A Brain Computer Interface (BCI) provides direct communi-cation from the brain to a computer or electronic device. In order for BCIs to become practical assistive devices it is nec-essary to develop robust systems, which can be used outside of the laboratory. This paper appraises the technical challenges, and outlines the design of an intuitive user interface, which can be used for smart device control and entertainment appli-cations, of specific interest to users. We adopted a user-centred approach, surveying two groups of participants: fif-teen volunteers who could use BCI as an additional technol-ogy and six users with complex communication and assistive technology needs. Interaction is based on a four way choice, parsing a hierarchical menu structure which allows selection of room location and then device (e.g. light, television) within a smart home. The interface promotes ease of use which aim to improve the BCI communication rate.
|Title of host publication||Unknown Host Publication|
|Number of pages||5|
|Publication status||Published (in print/issue) - 12 Sept 2010|
|Event||Medinfo 2010 - Cape Town, South Africa|
Duration: 12 Sept 2010 → …
|Period||12/09/10 → …|
Bibliographical noteReference text:  Bauby JD. The Diving Bell and the Butterfly: A Memoir of
Life in Death. Jeremy Leggatt (Translator), Vintage Books;
1st Vintage International edition (Aug 1998).
 Harnessing the Power of the Brain, CBS news, “60 minutes”,
in4560940.shtml, accessed Oct 2009.
 Nijholt A, BCI for Games: A ‘State of the Art’ Survey,
Springer Berlin / Heidelberg, Lecture Notes in Computer
 Wolpaw JR, Birbaumer N, McFarland FJ, Pfurtscheller G,
Vaughan TM, Brain-computer interfaces for communication
and control Clinical Neurophysiology, Vol. 113, No.
6. (June 2002), 767-791.
 Allison BZ, Wolpaw EW, Wolpaw AR. Brain-computer
interface systems: progress and prospects. Expert review of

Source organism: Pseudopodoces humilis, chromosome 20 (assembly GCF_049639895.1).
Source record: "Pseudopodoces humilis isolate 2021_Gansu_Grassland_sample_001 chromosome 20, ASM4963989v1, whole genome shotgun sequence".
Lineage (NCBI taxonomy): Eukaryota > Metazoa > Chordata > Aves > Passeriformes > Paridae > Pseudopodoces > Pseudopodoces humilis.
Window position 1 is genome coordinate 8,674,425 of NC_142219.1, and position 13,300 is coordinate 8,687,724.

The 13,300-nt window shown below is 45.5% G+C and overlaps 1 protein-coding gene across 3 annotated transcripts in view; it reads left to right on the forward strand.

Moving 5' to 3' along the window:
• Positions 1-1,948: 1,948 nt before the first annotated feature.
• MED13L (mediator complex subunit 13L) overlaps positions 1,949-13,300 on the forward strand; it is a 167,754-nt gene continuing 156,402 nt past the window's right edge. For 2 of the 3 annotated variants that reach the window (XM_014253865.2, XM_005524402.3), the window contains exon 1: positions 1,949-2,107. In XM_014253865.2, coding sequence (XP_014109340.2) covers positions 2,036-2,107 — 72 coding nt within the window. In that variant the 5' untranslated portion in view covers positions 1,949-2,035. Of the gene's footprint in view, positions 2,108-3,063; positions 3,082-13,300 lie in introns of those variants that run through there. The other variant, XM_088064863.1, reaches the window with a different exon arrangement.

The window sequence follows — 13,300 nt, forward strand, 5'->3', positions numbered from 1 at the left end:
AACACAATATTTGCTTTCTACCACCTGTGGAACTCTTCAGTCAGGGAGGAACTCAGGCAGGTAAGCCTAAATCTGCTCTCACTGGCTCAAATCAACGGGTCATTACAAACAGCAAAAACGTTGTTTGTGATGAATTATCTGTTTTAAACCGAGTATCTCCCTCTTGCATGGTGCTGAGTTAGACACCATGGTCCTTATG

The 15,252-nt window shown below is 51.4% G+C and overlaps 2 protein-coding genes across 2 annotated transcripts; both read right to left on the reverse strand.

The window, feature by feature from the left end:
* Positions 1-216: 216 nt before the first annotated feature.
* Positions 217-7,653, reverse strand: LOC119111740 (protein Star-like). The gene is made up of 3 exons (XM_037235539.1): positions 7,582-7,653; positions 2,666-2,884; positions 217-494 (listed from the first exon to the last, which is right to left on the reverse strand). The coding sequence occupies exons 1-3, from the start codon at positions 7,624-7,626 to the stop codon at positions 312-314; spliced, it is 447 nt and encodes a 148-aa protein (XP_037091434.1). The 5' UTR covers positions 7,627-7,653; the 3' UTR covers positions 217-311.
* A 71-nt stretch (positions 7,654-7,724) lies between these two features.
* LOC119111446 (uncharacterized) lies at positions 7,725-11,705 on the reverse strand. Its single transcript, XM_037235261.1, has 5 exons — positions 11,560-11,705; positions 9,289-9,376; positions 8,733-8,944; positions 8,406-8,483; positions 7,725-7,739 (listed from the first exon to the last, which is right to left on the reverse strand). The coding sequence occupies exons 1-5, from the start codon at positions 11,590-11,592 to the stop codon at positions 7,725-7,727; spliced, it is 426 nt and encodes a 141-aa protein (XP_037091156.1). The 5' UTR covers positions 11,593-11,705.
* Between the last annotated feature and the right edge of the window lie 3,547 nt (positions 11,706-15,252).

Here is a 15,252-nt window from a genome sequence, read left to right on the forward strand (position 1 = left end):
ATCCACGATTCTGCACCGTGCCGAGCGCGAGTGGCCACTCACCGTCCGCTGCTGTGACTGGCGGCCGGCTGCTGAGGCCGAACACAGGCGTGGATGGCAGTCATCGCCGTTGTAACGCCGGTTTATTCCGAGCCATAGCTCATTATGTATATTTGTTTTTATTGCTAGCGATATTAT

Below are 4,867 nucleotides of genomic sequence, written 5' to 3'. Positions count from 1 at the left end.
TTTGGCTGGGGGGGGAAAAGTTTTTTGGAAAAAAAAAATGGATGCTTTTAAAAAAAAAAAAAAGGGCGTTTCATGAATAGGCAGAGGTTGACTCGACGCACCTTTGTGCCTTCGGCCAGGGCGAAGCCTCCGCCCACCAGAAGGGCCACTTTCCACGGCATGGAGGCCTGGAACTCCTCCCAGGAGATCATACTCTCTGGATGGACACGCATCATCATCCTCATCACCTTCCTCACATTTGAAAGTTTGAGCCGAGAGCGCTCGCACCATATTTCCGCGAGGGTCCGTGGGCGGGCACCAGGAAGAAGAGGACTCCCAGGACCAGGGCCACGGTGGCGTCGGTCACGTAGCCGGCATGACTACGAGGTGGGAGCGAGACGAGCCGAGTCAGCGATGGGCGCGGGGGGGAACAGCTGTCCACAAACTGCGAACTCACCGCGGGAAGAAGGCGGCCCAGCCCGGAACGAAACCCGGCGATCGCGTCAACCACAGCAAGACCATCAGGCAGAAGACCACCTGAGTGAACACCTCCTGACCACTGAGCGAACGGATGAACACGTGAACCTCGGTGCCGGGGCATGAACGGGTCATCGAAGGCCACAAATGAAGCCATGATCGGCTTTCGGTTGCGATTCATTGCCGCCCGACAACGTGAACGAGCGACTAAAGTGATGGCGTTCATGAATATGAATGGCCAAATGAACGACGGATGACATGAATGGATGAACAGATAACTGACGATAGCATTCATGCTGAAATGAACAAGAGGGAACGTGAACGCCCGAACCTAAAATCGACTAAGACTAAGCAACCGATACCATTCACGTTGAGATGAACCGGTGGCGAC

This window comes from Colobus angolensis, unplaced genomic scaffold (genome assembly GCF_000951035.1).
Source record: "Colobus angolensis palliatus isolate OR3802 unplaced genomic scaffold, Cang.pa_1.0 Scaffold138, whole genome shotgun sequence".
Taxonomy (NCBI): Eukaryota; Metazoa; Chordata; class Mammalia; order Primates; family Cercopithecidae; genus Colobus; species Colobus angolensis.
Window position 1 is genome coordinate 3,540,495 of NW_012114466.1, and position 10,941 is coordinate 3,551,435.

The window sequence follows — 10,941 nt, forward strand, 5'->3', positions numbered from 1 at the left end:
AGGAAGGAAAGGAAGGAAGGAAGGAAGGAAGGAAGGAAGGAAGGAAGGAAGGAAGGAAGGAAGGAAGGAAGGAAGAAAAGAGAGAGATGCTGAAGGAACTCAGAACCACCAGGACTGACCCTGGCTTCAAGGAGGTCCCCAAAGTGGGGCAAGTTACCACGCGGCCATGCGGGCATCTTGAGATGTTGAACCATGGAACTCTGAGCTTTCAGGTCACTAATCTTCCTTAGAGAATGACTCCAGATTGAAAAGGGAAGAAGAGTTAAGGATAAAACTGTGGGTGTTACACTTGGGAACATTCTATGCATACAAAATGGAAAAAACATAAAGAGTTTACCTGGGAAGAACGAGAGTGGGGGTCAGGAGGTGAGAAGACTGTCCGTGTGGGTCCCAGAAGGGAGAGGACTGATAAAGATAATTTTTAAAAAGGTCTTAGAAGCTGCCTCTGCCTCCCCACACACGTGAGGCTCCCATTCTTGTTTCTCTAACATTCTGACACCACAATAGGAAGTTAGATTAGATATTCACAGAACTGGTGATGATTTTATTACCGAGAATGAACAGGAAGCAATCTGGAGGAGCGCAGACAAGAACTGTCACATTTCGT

medical devices 2007 4(4), 463-474.
 Nugent CD, Augusto JC (eds) Smart Homes and Beyond
ICOST 2006 Volume 19 Assistive Technology Research
Series June 2006, IOS press, The Netherlands.
 BCIs with Rapid Automated Interfaces for Nonexperts
(BRAIN, FP7-ICT-2007-2, Project number 224156),
https://www.brain-project.org/, accessed Oct 2009.
 Allison BZ. The I of BCIs: Next Generation Interfaces for
Brain–Computer Interface Systems That Adapt to Individual
Users in: Human-Computer Interaction. Novel Interaction
Methods and Techniques, Lecture Notes in Computer
Science, Springer Berlin / Heidelberg, 2009.
 Mason SG, Bashashati A, Fatourechi M, Navarro K.F,
Birch GE. A Comprehensive Survey of Brain Interface
Technology Designs, Annuals of Biomedical Engineering,
Vol 35, No. 2, Feb 2007 137-169.
 Schalk G, McFarland DJ, Hinterberger T, Birbaumer N,
Wolpaw JR. BCI2000: A General-Purpose Brain-
Computer Interface (BCI) System’, IEEE Trans. On Biomedical
Engineering, 51(6,) 1034-1043, June 2004.
 Blankertz B, Losch F, Krauledat M, Dornhege G, Curio
G, Müller KR. The Berlin Brain--Computer Interface: accurate
performance from first-session in BCI-naïve subjects.
IEEE transactions on bio-medical engineering, 2008
 Friman O, Luth T, Volosyak I, Graser A. Spelling with
Steady-State Visual Evoked Potentials, Proceedings of the
3rd International IEEE EMBS Conference on Neural Engineering
Kohala Coast, Hawaii, USA, May 2-5, 2007.
 Millan J. Adaptive Brain Interfaces. Communications of
the ACM, March 2003, Vol. 46, No. 3, pp75-80.
 Piccini L, Parini S, Maggi L, Andreoni G A Wearable
Home BCI system: preliminary results with SSVEP protocol,
Proceedings of the 2005 IEEE Engineering in Medicine
and Biology 27th Annual Conference Shanghai, China,
September 1-4, 2005
 Garcia-Molina G, Ibañez D, Mihajlovic V, Chestakov D.
Spatial filters for Detecting Steady State Visual Evoked
Potentials Journal Biomedizinische Technik / Biomedical
- Assistive technology
- brain-computer interface
- user centred design
- graphical user interface